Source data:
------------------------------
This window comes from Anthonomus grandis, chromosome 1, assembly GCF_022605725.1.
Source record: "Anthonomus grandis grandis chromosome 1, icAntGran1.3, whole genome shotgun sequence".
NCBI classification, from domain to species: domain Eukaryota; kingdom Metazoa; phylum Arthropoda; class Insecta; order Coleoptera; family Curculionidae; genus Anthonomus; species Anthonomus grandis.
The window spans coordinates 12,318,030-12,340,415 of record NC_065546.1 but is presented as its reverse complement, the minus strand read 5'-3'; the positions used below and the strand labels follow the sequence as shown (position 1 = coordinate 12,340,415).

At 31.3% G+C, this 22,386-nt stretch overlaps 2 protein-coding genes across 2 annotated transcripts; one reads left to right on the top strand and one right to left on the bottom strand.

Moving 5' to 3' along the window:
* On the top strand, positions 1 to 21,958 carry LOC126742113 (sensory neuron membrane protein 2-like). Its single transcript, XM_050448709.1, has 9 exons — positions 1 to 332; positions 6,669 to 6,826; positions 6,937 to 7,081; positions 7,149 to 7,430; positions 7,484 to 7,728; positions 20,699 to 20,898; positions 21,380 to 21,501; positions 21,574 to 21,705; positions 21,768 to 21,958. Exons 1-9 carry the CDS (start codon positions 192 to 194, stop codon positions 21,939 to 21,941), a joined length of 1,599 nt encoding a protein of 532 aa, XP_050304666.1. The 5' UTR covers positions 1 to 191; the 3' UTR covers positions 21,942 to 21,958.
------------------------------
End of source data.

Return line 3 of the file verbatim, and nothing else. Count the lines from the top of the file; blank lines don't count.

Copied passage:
NCBI classification, from domain to species: domain Eukaryota; kingdom Metazoa; phylum Arthropoda; class Insecta; order Coleoptera; family Curculionidae; genus Anthonomus; species Anthonomus grandis.